CAD Technology Used to build Robotic Insects
“Half the size of a paper clip, weighing less than a tenth of a gram, it leapt a few inches, hovered for a moment on fragile, flapping wings, and then sped along a preset route through the air.” This was the commentary coming out of a lab in the Harvard School of Engineering and Applied Science (SEAS), as Caroline Perry covered the first flight of the RoboBee.
The RoboBee just happened to be the first time a mechanized/robotic insect was flown according to a set of criteria and rules. This landmark incident—which was built on the back of approximately a 10 year research done by combined designers and engineers from the SEAS and the Wyss Institute for Biological Inspired Engineering—highlighted the possibilities in which combining CAD design and robotics can change the ways we operate.
Understanding the Aesthetics of the RoboBee
Since the inception of the RoboBee program, the aim was to use science to achieve a perfect imitation of nature and the subject in this case was the Bee. The idea was to design a robotic insect which closely mirrored a natural insect in terms of size and movement.
The team of engineers faced cutting edge challenges such as; developing microscopic flight muscles that function in a realistic manner, understand flight dynamics in relation to air currents, the mechanism the RoboBee has to operate with etc.
The solutions to these problems where developed from scratch—according to Kevin Y. Ma, a student of SEAS. The microscopic wings where designed using piezoelectric Actuators, which are ceramic strips that react to an electric field, Carbon fiber as the material of choice for the joints of RoboBee, computer-aided design software was used to model/simulate prototypes of certain parts and movements, the pop-up manufacturing technique was employed to assemble all the miniature layers together to create the RoboBee.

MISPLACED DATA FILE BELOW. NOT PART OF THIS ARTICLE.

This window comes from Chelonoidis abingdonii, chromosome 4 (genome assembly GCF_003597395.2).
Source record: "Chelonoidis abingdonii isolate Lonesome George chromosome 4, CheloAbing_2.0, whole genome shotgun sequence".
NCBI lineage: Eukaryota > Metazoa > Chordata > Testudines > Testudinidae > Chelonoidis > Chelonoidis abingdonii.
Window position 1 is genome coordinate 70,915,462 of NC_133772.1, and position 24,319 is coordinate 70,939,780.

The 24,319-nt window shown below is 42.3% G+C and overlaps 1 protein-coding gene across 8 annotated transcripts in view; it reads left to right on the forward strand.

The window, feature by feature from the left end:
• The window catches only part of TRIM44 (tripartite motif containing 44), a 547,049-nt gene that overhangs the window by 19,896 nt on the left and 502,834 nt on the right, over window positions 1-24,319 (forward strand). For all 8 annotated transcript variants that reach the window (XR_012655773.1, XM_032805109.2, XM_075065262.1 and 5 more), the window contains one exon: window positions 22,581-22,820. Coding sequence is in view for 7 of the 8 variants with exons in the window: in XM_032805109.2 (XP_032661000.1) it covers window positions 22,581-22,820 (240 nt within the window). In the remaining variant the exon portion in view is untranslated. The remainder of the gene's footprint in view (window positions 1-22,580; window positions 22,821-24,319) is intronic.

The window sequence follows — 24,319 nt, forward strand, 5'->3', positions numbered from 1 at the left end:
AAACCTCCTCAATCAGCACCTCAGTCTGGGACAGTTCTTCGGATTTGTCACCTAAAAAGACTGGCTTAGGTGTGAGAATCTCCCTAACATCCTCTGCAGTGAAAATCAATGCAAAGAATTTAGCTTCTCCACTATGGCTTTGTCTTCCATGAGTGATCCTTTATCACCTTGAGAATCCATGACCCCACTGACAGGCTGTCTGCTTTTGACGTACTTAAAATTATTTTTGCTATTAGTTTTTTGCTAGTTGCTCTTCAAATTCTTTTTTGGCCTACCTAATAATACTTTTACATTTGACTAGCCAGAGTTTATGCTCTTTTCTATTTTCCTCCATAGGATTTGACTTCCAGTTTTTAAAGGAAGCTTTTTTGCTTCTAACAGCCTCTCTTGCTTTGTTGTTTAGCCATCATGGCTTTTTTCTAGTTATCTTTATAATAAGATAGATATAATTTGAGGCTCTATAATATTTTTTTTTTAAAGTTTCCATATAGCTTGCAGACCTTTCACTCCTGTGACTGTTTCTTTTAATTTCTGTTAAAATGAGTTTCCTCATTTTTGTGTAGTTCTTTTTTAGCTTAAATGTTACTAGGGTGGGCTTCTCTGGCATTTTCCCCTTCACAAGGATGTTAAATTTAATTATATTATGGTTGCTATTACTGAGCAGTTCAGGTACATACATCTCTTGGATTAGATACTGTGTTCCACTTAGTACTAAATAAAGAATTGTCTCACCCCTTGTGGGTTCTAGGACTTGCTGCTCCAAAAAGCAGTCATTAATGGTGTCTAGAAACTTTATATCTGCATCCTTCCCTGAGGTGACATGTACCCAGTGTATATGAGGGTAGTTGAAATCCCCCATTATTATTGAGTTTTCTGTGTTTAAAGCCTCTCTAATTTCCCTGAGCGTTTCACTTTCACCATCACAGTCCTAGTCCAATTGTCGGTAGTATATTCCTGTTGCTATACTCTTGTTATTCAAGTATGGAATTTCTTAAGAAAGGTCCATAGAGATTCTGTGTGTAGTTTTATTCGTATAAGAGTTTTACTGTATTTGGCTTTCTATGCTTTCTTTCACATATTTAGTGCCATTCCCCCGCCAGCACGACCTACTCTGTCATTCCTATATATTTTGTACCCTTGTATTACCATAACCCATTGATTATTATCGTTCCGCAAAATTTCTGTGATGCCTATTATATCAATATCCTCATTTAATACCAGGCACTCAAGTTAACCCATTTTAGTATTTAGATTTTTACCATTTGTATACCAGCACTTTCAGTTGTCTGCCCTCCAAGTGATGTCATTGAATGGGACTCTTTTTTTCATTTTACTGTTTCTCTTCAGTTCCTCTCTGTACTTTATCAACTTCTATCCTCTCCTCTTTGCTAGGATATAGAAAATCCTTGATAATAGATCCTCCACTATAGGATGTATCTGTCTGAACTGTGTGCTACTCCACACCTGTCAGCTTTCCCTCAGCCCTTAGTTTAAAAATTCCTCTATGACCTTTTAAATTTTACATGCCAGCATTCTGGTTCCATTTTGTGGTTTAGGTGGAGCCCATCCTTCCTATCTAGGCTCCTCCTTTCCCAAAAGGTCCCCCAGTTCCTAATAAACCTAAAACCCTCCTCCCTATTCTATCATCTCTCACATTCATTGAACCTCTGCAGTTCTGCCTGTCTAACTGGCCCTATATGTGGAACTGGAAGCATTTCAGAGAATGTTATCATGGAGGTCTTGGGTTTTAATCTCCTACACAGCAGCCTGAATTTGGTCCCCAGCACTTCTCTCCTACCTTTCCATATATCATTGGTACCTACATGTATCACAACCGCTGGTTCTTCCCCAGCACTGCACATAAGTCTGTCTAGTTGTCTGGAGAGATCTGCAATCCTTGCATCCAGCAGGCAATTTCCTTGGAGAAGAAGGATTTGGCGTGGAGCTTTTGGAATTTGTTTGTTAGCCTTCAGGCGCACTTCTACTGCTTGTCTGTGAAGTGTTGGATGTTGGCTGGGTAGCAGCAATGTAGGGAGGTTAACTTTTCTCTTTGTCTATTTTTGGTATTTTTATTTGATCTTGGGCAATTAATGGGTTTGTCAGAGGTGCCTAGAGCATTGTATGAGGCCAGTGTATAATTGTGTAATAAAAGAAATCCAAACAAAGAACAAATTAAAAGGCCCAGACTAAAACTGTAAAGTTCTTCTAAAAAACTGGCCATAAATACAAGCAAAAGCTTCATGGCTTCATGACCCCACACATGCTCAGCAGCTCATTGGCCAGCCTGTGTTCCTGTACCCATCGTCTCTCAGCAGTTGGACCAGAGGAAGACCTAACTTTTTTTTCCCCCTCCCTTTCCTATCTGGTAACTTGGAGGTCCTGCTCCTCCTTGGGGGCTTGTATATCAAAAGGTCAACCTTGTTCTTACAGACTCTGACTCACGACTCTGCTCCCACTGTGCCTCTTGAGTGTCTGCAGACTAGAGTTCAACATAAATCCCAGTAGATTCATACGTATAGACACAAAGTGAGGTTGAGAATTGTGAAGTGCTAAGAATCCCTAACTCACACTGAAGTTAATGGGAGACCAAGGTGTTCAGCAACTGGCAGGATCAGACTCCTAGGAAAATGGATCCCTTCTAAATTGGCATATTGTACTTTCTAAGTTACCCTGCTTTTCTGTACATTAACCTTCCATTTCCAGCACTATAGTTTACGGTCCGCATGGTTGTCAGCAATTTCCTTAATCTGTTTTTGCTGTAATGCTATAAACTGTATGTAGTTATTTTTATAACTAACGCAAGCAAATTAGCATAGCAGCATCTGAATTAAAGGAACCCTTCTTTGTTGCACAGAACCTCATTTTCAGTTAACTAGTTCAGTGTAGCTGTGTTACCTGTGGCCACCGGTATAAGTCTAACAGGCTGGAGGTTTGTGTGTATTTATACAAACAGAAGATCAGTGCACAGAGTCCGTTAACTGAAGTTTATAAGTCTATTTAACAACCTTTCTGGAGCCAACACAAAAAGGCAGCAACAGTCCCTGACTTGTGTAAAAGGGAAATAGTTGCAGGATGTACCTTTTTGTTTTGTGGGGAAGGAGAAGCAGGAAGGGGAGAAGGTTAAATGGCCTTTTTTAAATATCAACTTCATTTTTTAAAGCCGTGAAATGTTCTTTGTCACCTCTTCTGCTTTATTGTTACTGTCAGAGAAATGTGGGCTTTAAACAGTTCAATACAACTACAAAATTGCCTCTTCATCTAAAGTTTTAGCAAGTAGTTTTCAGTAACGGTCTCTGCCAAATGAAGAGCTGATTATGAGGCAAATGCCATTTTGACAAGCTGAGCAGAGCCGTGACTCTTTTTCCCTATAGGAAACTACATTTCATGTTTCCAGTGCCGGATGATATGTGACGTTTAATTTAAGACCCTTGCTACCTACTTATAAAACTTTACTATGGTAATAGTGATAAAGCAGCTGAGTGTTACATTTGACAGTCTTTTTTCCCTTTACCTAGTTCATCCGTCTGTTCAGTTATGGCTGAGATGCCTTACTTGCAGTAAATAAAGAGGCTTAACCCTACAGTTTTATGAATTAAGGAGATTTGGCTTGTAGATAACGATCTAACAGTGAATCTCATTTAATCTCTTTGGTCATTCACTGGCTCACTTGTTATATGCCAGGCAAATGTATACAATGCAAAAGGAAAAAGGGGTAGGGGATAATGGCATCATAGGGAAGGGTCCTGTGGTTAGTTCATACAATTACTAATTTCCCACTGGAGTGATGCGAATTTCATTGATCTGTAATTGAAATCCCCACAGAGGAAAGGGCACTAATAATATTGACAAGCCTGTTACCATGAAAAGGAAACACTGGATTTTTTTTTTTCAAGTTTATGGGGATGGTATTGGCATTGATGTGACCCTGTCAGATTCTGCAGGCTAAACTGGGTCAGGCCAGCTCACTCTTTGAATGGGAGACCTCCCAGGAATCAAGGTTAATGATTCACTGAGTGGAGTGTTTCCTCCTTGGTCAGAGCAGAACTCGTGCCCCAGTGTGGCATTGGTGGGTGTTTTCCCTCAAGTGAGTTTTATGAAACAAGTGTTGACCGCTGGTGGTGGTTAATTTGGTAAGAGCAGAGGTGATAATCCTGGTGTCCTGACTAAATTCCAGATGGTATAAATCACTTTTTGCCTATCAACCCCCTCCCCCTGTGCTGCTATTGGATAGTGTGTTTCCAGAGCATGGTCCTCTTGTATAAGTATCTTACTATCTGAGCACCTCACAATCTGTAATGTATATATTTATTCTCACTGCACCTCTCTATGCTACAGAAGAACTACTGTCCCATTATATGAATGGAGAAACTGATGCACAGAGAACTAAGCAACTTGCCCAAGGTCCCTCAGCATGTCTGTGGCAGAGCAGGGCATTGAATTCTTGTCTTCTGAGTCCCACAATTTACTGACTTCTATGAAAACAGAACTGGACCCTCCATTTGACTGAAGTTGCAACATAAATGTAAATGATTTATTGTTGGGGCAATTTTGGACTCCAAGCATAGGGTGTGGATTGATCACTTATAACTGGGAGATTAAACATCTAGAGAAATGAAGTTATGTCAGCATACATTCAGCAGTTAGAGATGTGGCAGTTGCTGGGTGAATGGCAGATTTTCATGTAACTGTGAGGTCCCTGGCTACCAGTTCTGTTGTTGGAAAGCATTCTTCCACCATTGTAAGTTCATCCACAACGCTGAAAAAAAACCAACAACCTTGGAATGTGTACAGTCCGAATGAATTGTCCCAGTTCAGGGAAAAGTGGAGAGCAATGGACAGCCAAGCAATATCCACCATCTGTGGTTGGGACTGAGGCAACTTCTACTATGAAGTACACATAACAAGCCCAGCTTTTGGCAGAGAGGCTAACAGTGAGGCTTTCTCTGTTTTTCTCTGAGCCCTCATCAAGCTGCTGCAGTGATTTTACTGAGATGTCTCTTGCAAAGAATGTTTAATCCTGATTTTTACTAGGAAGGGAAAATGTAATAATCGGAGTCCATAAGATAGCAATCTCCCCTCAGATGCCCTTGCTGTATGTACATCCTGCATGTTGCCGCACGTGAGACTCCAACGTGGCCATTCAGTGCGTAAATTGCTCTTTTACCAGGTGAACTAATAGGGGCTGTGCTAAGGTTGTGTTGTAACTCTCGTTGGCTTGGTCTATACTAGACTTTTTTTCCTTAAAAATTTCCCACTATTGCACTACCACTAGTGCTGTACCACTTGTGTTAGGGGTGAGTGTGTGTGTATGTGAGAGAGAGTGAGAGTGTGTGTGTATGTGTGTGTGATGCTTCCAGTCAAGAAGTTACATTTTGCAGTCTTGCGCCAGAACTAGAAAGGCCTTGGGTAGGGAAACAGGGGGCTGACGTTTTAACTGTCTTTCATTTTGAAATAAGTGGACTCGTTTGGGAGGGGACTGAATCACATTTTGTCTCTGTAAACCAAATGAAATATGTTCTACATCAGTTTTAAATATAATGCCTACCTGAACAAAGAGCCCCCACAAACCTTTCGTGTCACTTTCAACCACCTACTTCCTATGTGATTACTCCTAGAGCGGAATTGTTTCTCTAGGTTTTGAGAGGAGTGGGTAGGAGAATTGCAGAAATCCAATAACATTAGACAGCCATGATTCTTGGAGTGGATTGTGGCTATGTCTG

The Role of Computer Aided Design in the Development Process
Developing robotic insects, requires diverse procedures which range from programming to designing prototypes that effectively show the simulations between mechanized parts and how they function. This processes required an intensive study of the anatomy of a real insect, as well as studying its movement patterns.
This research was followed by the creation of a model designed to meet the aesthetic specifications of the wings of a real-life insect while also illustrating the complex technical procedures required to precisely assemble each part, and how they will be fitted for the final stage of the design process.
CAD technology helped the team design a working prototype structure for the RoboBee which was used for illustrations and simulations for stress analysis and to trouble shoot problematic areas. These simulations helped to improve the overall alignment of the robotic system.
The success experienced by the engineers at Harvard’s SEAS has been hailed as a milestone in the field of robotics and according to the design team, “the more prototypes developed, the more experienced engineers will become in designing microscopic robotic insects.
– The CAD Chief